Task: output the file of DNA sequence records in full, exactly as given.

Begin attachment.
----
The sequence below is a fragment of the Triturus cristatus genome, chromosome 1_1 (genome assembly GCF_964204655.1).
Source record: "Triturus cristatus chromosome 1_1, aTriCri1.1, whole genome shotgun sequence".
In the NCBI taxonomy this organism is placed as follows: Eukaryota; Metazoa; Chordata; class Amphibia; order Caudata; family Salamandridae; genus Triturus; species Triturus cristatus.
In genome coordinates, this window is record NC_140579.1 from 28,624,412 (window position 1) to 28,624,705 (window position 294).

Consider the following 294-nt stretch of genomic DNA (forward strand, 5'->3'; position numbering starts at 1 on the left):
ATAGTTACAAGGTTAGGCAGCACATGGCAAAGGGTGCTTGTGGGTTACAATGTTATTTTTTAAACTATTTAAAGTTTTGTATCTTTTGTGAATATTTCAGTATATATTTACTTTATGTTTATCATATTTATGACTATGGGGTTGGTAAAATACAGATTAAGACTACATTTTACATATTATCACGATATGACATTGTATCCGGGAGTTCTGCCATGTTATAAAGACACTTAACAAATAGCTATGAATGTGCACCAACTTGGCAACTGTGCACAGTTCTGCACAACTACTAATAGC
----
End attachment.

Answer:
The sequence below is a fragment of the Triturus cristatus genome, chromosome 1_1 (genome assembly GCF_964204655.1).
Source record: "Triturus cristatus chromosome 1_1, aTriCri1.1, whole genome shotgun sequence".
In the NCBI taxonomy this organism is placed as follows: Eukaryota; Metazoa; Chordata; class Amphibia; order Caudata; family Salamandridae; genus Triturus; species Triturus cristatus.
In genome coordinates, this window is record NC_140579.1 from 28,624,412 (window position 1) to 28,624,705 (window position 294).

Consider the following 294-nt stretch of genomic DNA (forward strand, 5'->3'; position numbering starts at 1 on the left):
ATAGTTACAAGGTTAGGCAGCACATGGCAAAGGGTGCTTGTGGGTTACAATGTTATTTTTTAAACTATTTAAAGTTTTGTATCTTTTGTGAATATTTCAGTATATATTTACTTTATGTTTATCATATTTATGACTATGGGGTTGGTAAAATACAGATTAAGACTACATTTTACATATTATCACGATATGACATTGTATCCGGGAGTTCTGCCATGTTATAAAGACACTTAACAAATAGCTATGAATGTGCACCAACTTGGCAACTGTGCACAGTTCTGCACAACTACTAATAGC